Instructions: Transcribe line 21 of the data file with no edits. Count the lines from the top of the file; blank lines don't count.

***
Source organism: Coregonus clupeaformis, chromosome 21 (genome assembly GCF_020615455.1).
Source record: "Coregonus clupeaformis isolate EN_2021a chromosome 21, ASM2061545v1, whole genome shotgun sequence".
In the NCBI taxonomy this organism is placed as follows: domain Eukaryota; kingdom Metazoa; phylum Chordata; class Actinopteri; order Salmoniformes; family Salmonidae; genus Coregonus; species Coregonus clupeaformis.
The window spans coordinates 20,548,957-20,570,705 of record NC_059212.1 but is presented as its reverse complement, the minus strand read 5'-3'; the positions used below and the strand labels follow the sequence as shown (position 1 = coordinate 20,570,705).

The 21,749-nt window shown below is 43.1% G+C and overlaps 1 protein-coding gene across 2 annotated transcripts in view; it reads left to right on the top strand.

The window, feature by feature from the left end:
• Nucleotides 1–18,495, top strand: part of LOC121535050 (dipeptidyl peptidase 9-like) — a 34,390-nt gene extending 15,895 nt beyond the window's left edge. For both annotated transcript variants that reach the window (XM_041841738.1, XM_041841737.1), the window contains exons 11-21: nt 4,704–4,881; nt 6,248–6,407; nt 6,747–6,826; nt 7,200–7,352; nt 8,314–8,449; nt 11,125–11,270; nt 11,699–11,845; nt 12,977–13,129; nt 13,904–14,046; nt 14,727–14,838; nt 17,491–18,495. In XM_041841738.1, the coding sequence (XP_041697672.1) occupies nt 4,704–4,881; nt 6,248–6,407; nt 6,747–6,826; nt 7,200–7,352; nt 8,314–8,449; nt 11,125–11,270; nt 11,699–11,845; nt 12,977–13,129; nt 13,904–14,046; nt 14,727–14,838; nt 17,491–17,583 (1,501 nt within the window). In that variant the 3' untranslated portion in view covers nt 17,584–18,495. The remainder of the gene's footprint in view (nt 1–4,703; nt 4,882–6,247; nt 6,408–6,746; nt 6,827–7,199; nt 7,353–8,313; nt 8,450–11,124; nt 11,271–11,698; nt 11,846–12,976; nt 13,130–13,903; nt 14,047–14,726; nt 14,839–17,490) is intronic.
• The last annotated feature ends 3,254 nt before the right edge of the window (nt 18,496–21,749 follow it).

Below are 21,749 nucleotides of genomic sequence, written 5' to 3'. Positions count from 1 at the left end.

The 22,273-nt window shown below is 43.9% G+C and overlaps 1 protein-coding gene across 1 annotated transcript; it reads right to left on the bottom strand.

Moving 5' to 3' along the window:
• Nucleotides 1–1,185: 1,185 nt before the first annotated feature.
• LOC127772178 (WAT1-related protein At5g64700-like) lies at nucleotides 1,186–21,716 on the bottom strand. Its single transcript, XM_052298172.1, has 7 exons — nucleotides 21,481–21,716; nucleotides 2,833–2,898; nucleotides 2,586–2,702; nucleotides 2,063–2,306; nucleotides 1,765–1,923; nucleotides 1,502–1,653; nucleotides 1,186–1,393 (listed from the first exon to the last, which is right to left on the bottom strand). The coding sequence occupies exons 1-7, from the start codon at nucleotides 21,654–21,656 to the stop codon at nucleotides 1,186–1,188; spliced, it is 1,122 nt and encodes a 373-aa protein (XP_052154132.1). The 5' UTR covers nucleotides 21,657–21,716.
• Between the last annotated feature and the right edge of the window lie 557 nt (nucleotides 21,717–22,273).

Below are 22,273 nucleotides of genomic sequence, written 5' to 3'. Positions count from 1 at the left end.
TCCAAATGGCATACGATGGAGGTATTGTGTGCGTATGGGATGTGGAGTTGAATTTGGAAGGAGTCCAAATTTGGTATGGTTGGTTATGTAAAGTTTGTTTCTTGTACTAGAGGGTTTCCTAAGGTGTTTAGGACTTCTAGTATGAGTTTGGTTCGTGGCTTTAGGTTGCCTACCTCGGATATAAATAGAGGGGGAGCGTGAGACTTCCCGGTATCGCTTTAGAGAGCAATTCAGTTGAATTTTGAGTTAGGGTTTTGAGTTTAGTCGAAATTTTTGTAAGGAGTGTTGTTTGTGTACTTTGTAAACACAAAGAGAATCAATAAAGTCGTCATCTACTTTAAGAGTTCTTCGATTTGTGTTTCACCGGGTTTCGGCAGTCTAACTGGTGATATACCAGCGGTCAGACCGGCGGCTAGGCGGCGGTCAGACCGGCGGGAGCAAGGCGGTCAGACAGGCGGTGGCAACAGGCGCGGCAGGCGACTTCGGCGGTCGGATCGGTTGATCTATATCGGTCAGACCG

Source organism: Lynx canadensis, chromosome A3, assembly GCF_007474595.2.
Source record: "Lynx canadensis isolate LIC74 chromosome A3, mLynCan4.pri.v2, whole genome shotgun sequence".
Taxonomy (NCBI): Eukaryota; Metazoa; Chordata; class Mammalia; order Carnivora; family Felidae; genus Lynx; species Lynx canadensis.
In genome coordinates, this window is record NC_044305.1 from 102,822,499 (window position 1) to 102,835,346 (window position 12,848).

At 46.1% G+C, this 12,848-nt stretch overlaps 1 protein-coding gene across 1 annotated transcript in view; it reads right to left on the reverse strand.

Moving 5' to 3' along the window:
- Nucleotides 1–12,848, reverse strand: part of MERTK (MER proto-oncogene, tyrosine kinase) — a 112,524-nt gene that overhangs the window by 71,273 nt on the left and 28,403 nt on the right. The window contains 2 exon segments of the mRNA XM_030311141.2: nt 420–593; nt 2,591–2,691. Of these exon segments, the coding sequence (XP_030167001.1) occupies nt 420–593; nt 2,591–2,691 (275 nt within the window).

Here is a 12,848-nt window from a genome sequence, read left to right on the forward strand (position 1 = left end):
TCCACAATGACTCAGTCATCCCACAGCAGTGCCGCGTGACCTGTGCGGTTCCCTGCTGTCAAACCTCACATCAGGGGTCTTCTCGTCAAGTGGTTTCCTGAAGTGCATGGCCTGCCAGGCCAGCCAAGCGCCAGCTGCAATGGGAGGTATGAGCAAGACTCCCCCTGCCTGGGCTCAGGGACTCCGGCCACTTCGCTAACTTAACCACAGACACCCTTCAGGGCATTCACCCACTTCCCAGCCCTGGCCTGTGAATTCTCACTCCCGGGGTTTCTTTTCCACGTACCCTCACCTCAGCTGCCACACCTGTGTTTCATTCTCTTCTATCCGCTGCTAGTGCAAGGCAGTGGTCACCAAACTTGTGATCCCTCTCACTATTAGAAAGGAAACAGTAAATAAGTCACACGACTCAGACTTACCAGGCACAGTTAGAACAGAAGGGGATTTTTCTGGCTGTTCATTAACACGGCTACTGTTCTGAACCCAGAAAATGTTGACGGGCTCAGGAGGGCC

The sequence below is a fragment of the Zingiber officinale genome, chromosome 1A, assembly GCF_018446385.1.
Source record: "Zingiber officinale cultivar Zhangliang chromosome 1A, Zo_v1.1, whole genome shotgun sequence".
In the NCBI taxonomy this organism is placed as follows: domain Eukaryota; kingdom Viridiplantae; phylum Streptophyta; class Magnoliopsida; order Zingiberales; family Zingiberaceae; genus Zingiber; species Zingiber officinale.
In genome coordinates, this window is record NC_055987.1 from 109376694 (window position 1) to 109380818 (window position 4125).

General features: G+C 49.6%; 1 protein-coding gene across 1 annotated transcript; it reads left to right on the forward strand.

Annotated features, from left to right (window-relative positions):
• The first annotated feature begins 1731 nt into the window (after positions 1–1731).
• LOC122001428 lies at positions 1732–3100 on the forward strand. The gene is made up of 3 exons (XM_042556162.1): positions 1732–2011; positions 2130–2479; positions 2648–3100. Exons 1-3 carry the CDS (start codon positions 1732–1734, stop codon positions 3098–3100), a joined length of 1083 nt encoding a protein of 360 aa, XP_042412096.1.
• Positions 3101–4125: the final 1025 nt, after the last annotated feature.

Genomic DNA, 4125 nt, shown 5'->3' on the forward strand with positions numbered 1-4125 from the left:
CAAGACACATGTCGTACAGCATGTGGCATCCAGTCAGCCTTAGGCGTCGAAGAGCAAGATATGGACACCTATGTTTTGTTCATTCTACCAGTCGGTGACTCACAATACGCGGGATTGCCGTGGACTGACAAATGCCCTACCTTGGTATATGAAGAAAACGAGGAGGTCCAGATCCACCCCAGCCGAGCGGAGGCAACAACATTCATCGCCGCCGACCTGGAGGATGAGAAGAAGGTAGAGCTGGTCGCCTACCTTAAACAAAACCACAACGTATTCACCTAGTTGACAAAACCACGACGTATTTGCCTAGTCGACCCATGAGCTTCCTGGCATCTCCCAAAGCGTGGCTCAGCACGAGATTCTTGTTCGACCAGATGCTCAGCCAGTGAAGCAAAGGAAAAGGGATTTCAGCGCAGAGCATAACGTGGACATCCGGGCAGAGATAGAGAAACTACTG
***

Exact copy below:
At 46.1% G+C, this 12,848-nt stretch overlaps 1 protein-coding gene across 1 annotated transcript in view; it reads right to left on the reverse strand.